Incentives are part of talks with Southwest

Southwest Airlines and Wichita airport officials have begun discussions about bringing the low-cost airline to Mid-Continent Airport.

"After decades of studying the Wichita market, they have finally come to the conclusion that there is a market for them here in this town, and they think it will be successful," director of airports Victor White said this week of Southwest.

As long as there are incentives involved, White said.

How much those incentives will be and where the money will come from is unknown.

Airport officials plan to assemble a group of city, county, economic development, chamber and business leaders to formulate a strategy and gauge the interest on whether or how to proceed.

"We're going to kick this into gear," White said.

"The ball is in the Wichita community's court at the moment.''

Southwest's entrance would benefit the airport and the community by increasing passenger traffic, lowering fares and increasing jobs, White said.

"It's an exciting opportunity," he said.

Air service is critical to a successful business community, said Harvey Sorensen, former chairman of the Wichita Metro Chamber of Commerce and an attorney at Foulston Siefkin.

"The better air service you have, the more business you can do," he said.

The Eagle, citing sources, reported last month that Southwest and local officials had begun discussions.

Southwest spokesman Chris Mainz declined to comment on the status of the talks or about incentives.

"Except to say it's commonplace for airports and airlines to have those discussions, but (we) really couldn't get into any details as far as where we are with these particular talks," Mainz said.

Southwest would offer service from Wichita to Dallas, Las Vegas and Chicago through St. Louis, a total of seven or eight flights a day.

"That's the initial round of service of markets they are targeting," White said.

He hopes the first meeting with local officials will take place in the next week or two.

"My take is we need to make some decisions before the end of the month — decisions as to what our next steps are going to be," White said.

Southwest "just wants a yes or no answer: 'Are we going to do this or aren't we going to do this?' " White said. "If the answer is no, they'll bid us adieu and go onto the next place they're going to try."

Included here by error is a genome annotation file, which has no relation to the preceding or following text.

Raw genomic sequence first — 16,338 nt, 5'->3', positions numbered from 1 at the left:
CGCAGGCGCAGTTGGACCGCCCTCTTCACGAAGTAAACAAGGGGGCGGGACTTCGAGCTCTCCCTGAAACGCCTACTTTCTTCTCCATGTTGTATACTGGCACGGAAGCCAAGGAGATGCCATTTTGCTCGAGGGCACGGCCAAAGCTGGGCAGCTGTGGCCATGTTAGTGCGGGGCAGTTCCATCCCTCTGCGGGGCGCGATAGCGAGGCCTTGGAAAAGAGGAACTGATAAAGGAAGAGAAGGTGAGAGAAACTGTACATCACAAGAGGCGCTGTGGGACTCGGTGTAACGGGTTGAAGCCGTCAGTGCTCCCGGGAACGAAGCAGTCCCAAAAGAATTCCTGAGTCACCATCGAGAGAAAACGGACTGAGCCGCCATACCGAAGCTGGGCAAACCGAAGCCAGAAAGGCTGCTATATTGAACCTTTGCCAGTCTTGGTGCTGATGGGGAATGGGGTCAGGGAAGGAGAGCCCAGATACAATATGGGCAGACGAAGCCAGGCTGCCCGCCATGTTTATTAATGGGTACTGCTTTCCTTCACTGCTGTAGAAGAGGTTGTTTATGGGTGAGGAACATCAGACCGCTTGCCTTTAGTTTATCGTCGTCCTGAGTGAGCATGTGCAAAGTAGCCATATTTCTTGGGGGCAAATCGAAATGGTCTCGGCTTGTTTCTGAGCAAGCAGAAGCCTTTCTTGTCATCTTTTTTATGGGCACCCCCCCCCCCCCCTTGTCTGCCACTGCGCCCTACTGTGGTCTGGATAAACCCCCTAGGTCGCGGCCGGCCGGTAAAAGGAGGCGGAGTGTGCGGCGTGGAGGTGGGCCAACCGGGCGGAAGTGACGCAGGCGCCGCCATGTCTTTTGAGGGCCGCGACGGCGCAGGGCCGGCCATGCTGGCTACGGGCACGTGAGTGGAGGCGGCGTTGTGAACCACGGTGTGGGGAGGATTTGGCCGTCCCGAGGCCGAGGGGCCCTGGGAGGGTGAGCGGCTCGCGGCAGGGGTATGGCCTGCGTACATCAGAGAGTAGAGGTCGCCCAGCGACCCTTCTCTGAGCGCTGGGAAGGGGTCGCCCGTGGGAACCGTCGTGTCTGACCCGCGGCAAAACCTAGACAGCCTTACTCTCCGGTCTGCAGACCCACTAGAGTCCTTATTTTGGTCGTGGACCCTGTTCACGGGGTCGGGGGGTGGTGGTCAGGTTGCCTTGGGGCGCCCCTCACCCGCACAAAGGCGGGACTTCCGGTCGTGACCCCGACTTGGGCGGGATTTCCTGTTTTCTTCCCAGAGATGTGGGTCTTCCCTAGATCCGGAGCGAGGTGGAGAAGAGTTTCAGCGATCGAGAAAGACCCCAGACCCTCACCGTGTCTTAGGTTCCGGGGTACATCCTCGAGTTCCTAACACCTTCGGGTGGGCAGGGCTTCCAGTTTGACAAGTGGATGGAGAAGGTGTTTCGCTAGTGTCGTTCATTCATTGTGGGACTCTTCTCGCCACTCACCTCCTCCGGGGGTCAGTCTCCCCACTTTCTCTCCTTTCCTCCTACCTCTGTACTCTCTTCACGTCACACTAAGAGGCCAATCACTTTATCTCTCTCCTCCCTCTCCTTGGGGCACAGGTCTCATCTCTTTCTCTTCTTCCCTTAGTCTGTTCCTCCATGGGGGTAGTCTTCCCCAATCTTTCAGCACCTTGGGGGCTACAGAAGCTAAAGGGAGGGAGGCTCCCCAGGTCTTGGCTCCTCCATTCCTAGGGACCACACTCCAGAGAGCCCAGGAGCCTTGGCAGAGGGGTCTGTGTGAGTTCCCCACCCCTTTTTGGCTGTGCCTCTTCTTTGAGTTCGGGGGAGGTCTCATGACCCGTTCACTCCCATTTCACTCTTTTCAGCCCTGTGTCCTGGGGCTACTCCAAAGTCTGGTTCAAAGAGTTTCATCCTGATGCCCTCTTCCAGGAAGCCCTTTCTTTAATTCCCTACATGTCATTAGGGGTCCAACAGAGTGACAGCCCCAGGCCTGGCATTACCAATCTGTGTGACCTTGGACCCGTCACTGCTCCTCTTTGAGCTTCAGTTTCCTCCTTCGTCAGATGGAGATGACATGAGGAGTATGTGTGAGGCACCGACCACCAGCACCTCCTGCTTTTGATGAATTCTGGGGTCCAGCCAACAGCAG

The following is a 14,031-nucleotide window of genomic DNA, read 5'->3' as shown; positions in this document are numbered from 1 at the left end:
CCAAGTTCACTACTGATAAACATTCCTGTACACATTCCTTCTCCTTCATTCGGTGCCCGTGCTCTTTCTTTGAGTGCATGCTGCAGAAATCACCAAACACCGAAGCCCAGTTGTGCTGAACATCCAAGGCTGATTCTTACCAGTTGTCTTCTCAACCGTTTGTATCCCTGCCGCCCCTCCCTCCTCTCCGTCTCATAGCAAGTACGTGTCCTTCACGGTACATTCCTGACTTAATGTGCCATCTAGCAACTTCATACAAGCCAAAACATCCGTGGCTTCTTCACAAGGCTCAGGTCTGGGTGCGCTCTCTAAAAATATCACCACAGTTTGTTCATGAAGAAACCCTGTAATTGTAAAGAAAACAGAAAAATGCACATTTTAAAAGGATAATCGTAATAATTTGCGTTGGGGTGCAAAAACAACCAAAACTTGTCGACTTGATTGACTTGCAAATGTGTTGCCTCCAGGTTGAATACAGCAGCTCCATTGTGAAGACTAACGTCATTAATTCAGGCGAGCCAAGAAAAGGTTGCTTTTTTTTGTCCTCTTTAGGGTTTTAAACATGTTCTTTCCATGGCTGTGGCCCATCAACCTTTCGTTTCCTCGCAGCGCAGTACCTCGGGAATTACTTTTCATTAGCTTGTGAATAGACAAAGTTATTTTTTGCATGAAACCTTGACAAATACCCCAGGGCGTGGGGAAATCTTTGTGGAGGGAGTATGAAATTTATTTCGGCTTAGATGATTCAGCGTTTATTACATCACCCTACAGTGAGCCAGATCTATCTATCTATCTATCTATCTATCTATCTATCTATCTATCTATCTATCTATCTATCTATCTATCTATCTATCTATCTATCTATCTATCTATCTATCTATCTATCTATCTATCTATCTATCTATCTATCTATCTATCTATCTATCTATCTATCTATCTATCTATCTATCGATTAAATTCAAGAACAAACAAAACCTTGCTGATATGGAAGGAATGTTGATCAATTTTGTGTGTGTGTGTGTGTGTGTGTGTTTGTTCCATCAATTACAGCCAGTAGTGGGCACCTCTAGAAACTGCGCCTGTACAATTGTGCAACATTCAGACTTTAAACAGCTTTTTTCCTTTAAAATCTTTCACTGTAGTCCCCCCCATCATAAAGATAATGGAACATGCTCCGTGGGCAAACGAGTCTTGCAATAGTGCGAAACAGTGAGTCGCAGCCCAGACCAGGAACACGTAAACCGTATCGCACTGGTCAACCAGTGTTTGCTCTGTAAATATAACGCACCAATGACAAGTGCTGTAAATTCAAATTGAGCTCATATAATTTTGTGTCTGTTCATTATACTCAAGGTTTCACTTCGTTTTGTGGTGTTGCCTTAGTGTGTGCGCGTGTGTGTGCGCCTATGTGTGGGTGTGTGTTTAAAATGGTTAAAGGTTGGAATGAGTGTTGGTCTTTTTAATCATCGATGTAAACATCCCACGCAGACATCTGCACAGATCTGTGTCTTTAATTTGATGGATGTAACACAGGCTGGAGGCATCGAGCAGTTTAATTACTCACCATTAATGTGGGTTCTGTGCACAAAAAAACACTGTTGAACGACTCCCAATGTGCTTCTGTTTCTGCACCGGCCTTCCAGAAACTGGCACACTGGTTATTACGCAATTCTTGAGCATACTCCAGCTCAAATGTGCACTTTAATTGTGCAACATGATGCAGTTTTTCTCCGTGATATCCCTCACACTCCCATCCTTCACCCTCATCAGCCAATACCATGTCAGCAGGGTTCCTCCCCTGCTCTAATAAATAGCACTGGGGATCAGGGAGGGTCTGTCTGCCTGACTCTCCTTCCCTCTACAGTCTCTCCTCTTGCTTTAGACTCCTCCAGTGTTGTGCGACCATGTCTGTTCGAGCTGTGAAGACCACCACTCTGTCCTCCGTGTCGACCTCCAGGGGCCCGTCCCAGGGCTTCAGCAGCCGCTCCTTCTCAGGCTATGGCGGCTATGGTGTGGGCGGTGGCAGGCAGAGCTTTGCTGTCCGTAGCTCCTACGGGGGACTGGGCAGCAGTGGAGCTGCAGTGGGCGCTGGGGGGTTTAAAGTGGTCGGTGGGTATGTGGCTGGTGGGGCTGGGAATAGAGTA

If the answer is yes, "then we'll have to figure it out... and work out a deal," he said.

The deal must be completed by fall, which is the deadline given to the city by Southwest, White said. With that time frame, service would start about June 2011, White said.

He declined to say how much in incentives Southwest is seeking, saying it's proprietary.

"They want an insurance policy — they want a backstop," he said. "They just want to make sure they don't lose any money."

Historically, in other cities it has entered, it takes Southwest up to three years to develop a market to stand on its own, White said.

AirTran subsidies

An airline seeking incentives is not new for Wichita.

The state provides $5 million a year in revenue guarantees to AirTran for three daily flights to and from Wichita and its Atlanta hub.

AirTran Airways has received revenue guarantees every year since it started service in Wichita in May 2002. The city and Sedgwick County each contribute another $1 million.

The Kansas Legislature agreed to provide the money every year for five years. That's set to expire June 30, 2011. The Legislature must approve the money each year.

Despite tough economic times, the Legislature this week approved next year's incentives. At times the money appeared to be at risk.

"It's exciting news," White said. "We can all breathe a little sigh of relief."

Although it has been in the market for eight years, AirTran has not turned an annual profit on the Wichita route and has tapped into the subsidy every year.

"That's the really sad part of the story," White said. "As much as we love AirTran, and we love the product that they offer here... for some reason, it hasn't caught on with the traveling public like we thought it would."

Southwest incentives

Asking for subsidies as revenue guarantees is a new business model for Southwest Airlines.

For the first time, Southwest is receiving incentives for service it began this month to Panama City Beach, Fla.

In an unusual arrangement, a private company, real estate developer St. Joe Co., will subsidize at least the first two years of service.

St. Joe will guarantee up to $14 million in incentives for the first year of service and $12 million in the second year.

The amount of incentives Southwest is seeking in Wichita isn't that much, White said.

On Tuesday, however, Southwest announced new service to two cities in South Carolina — Charleston and Greenville-Spartanburg — without the lure of incentives.

South Carolina lawmakers reportedly have been talking about offering subsidies to attract low-cost carriers to the state. But Southwest's deal isn't contingent upon them.

White wonders whether that may have implications for Wichita. He plans to ask Southwest.

"We're hopeful that means they have changed their philosophy toward asking communities for subsidies," White said.

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